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Review: Still Mine

Still Mine Review

Synopsis:
An elderly couple living in rural New Brunswick battle their age, ability, and their own town as they try and build a house where they look to spend the remainder of their lives.

Who’s in It?
James Cromwell and Genevieve Bujold play the loving, warm, married couple. They have an instant connection the moment they on screen, and their bond is strong and palpable throughout.

Review:
There is something especially tender and warm about Still Mine. Small and intimate, Cromwell and Bujold give compelling performances playing an elderly married couple coping with the effects of not only old age,  but of changing economic climates.

Craig Morrison is capable and stubborn, accustomed to a way of working and a way of living. In his day, you didn’t need a permit to build a small house on your own property. In his day, his small farm could thrive and he and his wife could carry on with a happy existence.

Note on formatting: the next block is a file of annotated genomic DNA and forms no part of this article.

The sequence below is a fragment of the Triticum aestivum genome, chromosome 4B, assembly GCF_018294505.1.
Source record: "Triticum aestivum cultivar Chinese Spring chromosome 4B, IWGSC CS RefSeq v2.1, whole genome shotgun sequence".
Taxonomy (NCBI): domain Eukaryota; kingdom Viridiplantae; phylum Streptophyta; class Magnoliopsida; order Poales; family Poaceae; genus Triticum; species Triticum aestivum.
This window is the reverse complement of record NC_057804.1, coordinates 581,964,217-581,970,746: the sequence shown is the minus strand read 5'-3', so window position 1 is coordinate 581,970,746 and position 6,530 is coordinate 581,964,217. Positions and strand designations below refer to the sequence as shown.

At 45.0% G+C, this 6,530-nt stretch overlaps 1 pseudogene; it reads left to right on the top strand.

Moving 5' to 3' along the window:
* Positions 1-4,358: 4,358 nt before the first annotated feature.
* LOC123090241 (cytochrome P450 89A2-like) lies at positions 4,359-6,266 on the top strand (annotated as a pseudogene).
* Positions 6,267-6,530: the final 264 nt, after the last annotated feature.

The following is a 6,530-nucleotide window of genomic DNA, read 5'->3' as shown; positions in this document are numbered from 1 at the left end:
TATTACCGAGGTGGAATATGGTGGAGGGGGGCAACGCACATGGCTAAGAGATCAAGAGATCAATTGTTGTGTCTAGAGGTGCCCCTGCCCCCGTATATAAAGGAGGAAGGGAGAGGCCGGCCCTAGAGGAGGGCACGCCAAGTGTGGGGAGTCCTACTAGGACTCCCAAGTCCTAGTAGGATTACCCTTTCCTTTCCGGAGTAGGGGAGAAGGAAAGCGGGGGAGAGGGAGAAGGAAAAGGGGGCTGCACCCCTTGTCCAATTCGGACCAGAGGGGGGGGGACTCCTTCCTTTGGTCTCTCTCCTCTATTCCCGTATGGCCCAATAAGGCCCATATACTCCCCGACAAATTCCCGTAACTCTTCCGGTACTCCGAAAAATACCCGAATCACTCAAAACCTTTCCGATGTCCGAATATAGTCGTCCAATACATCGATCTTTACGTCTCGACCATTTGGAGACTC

The times they are a-changing. Craig and his wife Irene aren’t as eager. They resist the aid of their children and insist they have the physically strength to do as they’ve always done. They still have the heart, however, and the passion, as shown in one especially endearing and humanizing moment where the two see each other to bed.

Torontonian writer and director Michael McGowan is deft, pacing a tempered and interesting portrait of the ways in which we are forced to grow and change. Craig remains stubborn, determined to build a house despite a court order and the wise consul of his friends and family. Cromwell delivers a superb, earnest performance and driving this simple and endearing film.

Should You See It?
A lovely and genuine film, it’s a quiet Canadian alternative to the explosions and spectacles of big box office summer.

Memorable Quote:
“That’s the thing about pine, it holds a lot of memories.”

[star v=3]

Anthony Marcusa

A pop-culture consumer, Anthony seeks out what is important in entertainment and mocks what is not. Inspired by history, Anthony writes with the hope that someone, somewhere, might be affected.

  • Bryan Murray

    Im still sitting on the fence about going to see this one